It is not a picture I send you or an imperfect Essay but a designe well studied as to all the Bearing & fit to instruct the Workeman if he will study the other Designe of the Groundplot, wch at first sight seems perplex, but he will find every necessary Line of severall different plans (as the worke varies in rising) shewing how they beare upon one another, compare it with the orthography & the compasses will distinguish wch is which, plainer then wordes can expresse it.3
(p.152) This letter firstly represents evidence of the belief in the suitability of the drawing as an effective method of architectural communication, as we saw in Chapter 2.4 But the passage again reveals Wren’s conviction that the architect’s idea, his ‘designe well studied’, was a definitive point in the creation of a building (albeit, in this case, a Gothic one) to which all subsequent building work should be in obedience to. It should be observed, as a caveat here, that not all architects were as concerned over the satisfactory execution of their designs as Wren was in these letters.5 But it was often circumstances—normally geographical ones—that meant that the construction of some buildings were not overseen with any degree of close control by the makers of their designs.
But, on the whole, the writers that this book has discussed were in general agreement that the architect created their own designs, resulting in a finished building that was, ultimately, their intellectual property. That was how Roger Pratt saw it. His unpublished ‘Rules for the Guidance of Architects’, written in 1665, contained numerous references to the initial decisions made by an architect, and to which the builders were then subservient. For Pratt, indeed, the architect’s chief responsibility was to ensure that the ‘the building be laid out and carried out according to the design given’.6 That design was to come from the mind of the architect, although it had to take into account the specific circumstances of the commission, such as location, building type, and budget. If they were to be successful, an architect also had to aspire to the Vitruvian triad:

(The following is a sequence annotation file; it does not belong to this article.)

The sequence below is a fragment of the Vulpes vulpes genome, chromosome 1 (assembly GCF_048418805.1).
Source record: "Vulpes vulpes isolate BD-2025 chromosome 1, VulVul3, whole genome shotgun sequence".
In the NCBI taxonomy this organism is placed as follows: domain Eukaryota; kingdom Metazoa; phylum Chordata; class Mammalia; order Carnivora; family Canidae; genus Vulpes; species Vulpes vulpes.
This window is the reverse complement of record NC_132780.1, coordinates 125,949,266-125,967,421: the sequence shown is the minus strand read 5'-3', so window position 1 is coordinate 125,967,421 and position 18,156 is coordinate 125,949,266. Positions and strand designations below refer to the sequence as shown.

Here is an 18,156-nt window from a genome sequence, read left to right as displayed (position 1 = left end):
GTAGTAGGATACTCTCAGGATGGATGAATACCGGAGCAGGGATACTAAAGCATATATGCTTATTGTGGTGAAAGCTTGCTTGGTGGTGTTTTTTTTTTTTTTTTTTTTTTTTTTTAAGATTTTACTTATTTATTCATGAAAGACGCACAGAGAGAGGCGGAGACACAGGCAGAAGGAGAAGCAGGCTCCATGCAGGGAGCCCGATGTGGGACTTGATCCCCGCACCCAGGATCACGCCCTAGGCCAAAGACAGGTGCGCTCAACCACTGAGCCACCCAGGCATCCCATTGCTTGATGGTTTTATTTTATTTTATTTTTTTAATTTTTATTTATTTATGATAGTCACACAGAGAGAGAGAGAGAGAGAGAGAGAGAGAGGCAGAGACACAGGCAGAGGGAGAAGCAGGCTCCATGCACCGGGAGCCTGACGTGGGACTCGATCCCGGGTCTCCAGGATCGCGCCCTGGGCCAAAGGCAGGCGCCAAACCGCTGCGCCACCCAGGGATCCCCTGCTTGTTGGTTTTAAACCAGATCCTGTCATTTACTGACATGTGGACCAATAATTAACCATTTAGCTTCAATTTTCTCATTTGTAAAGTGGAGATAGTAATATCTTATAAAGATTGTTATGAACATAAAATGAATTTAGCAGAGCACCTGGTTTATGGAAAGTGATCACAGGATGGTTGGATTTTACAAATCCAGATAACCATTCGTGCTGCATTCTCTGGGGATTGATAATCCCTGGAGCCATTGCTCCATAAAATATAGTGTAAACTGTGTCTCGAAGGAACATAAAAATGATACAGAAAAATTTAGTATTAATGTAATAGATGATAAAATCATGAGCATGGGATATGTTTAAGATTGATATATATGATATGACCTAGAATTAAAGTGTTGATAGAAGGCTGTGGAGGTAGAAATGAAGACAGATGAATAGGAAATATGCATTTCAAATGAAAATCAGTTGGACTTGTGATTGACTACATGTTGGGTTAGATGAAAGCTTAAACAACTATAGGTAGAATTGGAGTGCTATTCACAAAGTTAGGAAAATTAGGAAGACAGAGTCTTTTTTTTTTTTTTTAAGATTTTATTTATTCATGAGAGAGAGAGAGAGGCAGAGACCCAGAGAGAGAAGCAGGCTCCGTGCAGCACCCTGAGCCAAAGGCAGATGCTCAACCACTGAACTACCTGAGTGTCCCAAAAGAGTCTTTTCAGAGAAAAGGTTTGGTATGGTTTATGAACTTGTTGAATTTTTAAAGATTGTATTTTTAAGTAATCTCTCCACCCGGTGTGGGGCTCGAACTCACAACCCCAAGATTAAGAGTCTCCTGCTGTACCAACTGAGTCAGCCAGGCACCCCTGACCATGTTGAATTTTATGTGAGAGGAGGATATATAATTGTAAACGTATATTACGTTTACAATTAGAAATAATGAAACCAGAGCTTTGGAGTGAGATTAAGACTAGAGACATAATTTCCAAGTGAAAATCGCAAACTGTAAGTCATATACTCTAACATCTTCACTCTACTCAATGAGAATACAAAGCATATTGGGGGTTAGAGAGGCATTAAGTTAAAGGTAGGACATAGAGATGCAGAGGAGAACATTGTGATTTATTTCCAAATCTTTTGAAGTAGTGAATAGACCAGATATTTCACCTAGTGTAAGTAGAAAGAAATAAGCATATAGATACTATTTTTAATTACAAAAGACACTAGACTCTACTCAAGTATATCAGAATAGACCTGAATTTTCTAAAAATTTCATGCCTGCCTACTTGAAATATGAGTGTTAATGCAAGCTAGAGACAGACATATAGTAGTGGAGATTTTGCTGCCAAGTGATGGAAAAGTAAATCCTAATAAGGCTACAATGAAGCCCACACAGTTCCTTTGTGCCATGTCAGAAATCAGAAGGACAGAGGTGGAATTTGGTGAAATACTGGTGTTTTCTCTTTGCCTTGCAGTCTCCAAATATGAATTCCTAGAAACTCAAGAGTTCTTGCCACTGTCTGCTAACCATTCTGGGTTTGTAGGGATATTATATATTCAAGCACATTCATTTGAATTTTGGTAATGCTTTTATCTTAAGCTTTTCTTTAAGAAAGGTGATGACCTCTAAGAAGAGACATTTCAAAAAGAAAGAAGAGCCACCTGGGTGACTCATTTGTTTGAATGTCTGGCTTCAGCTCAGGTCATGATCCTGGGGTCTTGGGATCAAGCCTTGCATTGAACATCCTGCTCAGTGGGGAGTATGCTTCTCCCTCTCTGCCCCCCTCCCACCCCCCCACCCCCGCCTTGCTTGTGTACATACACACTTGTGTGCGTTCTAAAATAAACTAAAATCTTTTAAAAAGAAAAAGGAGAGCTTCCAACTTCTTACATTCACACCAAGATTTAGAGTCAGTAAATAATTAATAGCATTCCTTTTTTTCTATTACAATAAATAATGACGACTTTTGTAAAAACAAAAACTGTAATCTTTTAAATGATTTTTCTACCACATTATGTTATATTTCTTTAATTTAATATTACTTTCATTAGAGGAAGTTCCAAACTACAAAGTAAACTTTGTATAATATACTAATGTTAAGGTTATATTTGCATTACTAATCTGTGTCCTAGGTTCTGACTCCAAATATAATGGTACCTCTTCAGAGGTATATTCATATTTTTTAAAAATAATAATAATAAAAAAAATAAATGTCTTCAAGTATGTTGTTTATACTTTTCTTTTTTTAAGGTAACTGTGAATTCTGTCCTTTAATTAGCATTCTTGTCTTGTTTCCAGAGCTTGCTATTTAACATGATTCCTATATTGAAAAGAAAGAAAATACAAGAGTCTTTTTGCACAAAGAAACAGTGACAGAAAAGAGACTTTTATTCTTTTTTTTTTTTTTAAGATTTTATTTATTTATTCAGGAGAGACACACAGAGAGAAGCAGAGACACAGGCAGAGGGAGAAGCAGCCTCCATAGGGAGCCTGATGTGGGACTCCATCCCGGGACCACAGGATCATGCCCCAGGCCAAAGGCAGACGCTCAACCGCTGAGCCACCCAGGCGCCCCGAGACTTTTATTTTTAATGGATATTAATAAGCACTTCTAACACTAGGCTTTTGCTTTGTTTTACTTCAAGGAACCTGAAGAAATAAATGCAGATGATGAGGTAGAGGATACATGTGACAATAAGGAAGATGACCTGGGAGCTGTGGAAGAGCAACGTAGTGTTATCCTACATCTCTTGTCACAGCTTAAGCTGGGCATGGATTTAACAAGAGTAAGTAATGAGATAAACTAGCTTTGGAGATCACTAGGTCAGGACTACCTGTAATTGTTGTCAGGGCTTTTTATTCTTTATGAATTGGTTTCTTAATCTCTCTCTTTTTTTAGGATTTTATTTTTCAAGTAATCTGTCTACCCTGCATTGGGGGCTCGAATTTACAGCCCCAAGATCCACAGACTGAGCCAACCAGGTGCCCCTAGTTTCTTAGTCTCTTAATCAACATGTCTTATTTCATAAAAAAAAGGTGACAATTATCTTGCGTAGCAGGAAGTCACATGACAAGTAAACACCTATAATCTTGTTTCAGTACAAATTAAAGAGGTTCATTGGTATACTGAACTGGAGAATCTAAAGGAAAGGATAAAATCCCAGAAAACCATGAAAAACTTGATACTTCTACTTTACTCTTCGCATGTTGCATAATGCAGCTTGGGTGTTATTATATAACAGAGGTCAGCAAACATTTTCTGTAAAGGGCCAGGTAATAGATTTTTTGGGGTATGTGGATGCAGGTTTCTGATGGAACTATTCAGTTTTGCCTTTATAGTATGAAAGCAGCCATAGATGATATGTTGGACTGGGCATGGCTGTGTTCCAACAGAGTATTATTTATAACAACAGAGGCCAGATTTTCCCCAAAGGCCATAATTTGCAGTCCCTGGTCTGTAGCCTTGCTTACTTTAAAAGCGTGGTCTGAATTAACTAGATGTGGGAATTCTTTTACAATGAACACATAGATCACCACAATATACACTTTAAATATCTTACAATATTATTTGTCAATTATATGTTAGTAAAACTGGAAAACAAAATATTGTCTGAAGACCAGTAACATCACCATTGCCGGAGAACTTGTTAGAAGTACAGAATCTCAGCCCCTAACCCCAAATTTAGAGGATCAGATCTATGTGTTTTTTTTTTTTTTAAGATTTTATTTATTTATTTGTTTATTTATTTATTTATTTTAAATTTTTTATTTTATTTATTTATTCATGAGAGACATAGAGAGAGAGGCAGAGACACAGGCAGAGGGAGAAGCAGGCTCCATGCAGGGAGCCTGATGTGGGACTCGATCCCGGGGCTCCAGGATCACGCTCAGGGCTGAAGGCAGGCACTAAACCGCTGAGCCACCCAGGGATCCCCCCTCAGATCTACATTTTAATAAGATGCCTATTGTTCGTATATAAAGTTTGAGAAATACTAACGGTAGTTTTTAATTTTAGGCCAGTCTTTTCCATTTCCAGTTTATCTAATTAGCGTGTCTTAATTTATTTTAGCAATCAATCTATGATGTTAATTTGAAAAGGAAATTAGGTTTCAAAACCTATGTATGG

An able Architect ought […] To be able to design all sorts of buildings after the most useful, strong, and beautiful manner, and that may be both in regard to the person, time, place, expense or any other circumstance proposed to him, as likewise to be able to adorn and repair etc.7
(p.153) These remarks are similar to those of another author who clearly believed that the individual authority of the architect was constrained only by circumstance. This was, unsurprisingly, Roger North. The last time we encountered North, we saw him arguing for the importance of the ‘spirit’ in architecture: this was the belief that an individual’s identity manifested itself in architectural design. This can be seen in practice in his account of one of his own rare forays into the architectural design process. In a long passage in his unpublished treatise on architecture, he described how he decided upon the design of the Middle Temple Gateway (Figure 4.1) in 1683:
I designed 4 pilaster columnes and a frontone [pediment]; and to preserve the dignity of the fabrick, I was forc’t to raise it very high, the houses being so on each side. If wee had not topt them, all had bin spoyld, and the building had looked mean. But the width would not bear 4 columes from the bottom. Therefore I raised a table, to sett the order upon so high, that it received all the apertures of entrance; and then grounded the wall with brick rubb’d and gaged, which sett off the stone. If it had bin all stone from bottom to the top, as some gentlemen advised, it had bin like a steeple. But the rustick base, being all stone, and the rest above brick and stone, shewed a lightening of the work, and by making a distinction disguised the height. And thus I gained a just height for the order, and made a fair front. I owne the faults, which (p.154) I forsaw but could not mend. The flat arch in the middle for the coach-passage, and compass arches on each side, is not proper; for the middle should have bin compass, and the iles flatt. But that had lost a chamber, which could not be. And next the coines are too small. I had not room to make them greater. If it had bin all stone without breaks, it had confounded the corner pilasters, by taking away their profile or shape. The thrust of the flatt arch, falls not upon the hollow of the compass arches, which had bin a fault inexcusable, but upon the solid above them; and therefore there is no reall absurdity in the disposition of those arches. One thing is worth observing; that the flatt arch is made very deep, and the stones rising towards the middle, and the range of them make a handsome stylobate for the collumnes, and accord extreamly well. The rest is ordinary; onely the height of the columns, and the midle intercolumes, exceed the rule of the Ionick order.8